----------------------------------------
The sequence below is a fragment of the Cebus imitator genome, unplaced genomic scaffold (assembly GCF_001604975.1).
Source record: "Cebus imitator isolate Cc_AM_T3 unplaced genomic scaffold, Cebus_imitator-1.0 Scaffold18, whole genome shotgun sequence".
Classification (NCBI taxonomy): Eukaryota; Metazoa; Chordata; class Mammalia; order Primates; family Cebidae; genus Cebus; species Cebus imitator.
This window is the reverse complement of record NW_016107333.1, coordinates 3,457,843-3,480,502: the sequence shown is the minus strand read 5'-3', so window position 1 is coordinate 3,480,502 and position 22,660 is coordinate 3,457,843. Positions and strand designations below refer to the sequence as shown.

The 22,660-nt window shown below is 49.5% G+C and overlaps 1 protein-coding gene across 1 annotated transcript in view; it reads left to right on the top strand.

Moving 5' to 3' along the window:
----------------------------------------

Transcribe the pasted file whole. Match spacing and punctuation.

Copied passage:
The sequence below is a fragment of the Cebus imitator genome, unplaced genomic scaffold (assembly GCF_001604975.1).
Source record: "Cebus imitator isolate Cc_AM_T3 unplaced genomic scaffold, Cebus_imitator-1.0 Scaffold18, whole genome shotgun sequence".
Classification (NCBI taxonomy): Eukaryota; Metazoa; Chordata; class Mammalia; order Primates; family Cebidae; genus Cebus; species Cebus imitator.
This window is the reverse complement of record NW_016107333.1, coordinates 3,457,843-3,480,502: the sequence shown is the minus strand read 5'-3', so window position 1 is coordinate 3,480,502 and position 22,660 is coordinate 3,457,843. Positions and strand designations below refer to the sequence as shown.

The 22,660-nt window shown below is 49.5% G+C and overlaps 1 protein-coding gene across 1 annotated transcript in view; it reads left to right on the top strand.

Moving 5' to 3' along the window: